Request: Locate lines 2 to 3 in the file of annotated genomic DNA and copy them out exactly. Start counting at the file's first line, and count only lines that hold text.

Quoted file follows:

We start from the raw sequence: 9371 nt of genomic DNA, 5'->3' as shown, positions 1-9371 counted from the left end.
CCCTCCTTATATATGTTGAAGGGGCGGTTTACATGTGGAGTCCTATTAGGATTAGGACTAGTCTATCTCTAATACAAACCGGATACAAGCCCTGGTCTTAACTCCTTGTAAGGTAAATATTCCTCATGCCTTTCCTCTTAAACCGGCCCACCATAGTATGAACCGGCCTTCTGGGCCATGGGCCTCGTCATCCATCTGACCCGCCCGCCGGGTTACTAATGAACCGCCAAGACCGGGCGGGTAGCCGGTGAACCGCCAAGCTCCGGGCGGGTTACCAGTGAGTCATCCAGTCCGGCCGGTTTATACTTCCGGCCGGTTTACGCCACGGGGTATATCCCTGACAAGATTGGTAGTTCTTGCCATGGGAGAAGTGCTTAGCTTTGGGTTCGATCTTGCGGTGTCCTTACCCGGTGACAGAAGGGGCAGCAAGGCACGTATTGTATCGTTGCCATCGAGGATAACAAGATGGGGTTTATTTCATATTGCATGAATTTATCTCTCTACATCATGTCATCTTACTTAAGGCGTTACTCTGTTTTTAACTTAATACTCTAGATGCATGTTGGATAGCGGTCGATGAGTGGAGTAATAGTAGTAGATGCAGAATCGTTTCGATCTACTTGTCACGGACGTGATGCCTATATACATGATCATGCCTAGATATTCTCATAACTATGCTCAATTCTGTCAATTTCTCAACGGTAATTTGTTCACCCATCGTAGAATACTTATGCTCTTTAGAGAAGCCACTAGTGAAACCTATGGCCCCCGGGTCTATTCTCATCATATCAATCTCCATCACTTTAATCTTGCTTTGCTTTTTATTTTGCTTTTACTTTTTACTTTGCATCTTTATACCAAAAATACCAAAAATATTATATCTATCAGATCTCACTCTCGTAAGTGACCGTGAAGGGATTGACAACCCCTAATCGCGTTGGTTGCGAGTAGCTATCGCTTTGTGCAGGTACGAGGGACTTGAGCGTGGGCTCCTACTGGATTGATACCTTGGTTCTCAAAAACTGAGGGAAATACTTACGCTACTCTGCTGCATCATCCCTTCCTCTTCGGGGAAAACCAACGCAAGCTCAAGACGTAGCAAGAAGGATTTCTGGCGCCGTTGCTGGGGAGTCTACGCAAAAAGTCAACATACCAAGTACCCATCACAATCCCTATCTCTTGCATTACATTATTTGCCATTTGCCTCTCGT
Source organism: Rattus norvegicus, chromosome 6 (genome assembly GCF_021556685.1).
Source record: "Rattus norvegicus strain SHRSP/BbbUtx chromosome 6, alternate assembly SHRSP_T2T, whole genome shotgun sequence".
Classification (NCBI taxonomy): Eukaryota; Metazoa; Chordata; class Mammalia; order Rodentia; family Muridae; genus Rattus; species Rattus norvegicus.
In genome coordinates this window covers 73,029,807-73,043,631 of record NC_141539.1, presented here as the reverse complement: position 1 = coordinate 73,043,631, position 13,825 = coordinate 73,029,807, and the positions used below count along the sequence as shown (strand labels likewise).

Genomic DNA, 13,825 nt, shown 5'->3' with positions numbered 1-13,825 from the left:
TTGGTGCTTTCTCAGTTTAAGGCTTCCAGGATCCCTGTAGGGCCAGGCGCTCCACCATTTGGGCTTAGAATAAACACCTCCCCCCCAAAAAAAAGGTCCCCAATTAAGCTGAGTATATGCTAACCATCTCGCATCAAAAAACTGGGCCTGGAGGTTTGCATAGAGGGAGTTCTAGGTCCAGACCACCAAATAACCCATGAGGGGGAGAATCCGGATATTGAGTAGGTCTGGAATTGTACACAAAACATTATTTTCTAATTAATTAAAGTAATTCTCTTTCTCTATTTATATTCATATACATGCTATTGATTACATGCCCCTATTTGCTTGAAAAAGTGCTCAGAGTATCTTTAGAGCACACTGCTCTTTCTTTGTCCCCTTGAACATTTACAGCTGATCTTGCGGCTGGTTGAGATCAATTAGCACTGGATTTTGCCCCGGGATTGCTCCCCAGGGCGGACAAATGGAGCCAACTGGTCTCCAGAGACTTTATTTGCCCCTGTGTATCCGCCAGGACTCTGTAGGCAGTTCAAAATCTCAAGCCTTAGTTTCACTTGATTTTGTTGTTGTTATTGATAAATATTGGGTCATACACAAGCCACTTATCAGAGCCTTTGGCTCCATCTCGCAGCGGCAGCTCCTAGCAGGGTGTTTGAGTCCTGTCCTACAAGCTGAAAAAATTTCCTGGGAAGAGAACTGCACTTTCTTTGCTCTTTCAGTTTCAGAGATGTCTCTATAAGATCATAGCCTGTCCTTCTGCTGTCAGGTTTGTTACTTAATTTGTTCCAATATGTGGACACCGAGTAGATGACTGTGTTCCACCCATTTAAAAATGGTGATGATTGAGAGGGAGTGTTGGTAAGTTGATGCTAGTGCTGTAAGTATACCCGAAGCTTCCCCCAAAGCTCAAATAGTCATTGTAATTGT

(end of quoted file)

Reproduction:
CCCTCCTTATATATGTTGAAGGGGCGGTTTACATGTGGAGTCCTATTAGGATTAGGACTAGTCTATCTCTAATACAAACCGGATACAAGCCCTGGTCTTAACTCCTTGTAAGGTAAATATTCCTCATGCCTTTCCTCTTAAACCGGCCCACCATAGTATGAACCGGCCTTCTGGGCCATGGGCCTCGTCATCCATCTGACCCGCCCGCCGGGTTACTAATGAACCGCCAAGACCGGGCGGGTAGCCGGTGAACCGCCAAGCTCCGGGCGGGTTACCAGTGAGTCATCCAGTCCGGCCGGTTTATACTTCCGGCCGGTTTACGCCACGGGGTATATCCCTGACAAGATTGGTAGTTCTTGCCATGGGAGAAGTGCTTAGCTTTGGGTTCGATCTTGCGGTGTCCTTACCCGGTGACAGAAGGGGCAGCAAGGCACGTATTGTATCGTTGCCATCGAGGATAACAAGATGGGGTTTATTTCATATTGCATGAATTTATCTCTCTACATCATGTCATCTTACTTAAGGCGTTACTCTGTTTTTAACTTAATACTCTAGATGCATGTTGGATAGCGGTCGATGAGTGGAGTAATAGTAGTAGATGCAGAATCGTTTCGATCTACTTGTCACGGACGTGATGCCTATATACATGATCATGCCTAGATATTCTCATAACTATGCTCAATTCTGTCAATTTCTCAACGGTAATTTGTTCACCCATCGTAGAATACTTATGCTCTTTAGAGAAGCCACTAGTGAAACCTATGGCCCCCGGGTCTATTCTCATCATATCAATCTCCATCACTTTAATCTTGCTTTGCTTTTTATTTTGCTTTTACTTTTTACTTTGCATCTTTATACCAAAAATACCAAAAATATTATATCTATCAGATCTCACTCTCGTAAGTGACCGTGAAGGGATTGACAACCCCTAATCGCGTTGGTTGCGAGTAGCTATCGCTTTGTGCAGGTACGAGGGACTTGAGCGTGGGCTCCTACTGGATTGATACCTTGGTTCTCAAAAACTGAGGGAAATACTTACGCTACTCTGCTGCATCATCCCTTCCTCTTCGGGGAAAACCAACGCAAGCTCAAGACGTAGCAAGAAGGATTTCTGGCGCCGTTGCTGGGGAGTCTACGCAAAAAGTCAACATACCAAGTACCCATCACAATCCCTATCTCTTGCATTACATTATTTGCCATTTGCCTCTCGT
Source organism: Rattus norvegicus, chromosome 6 (genome assembly GCF_021556685.1).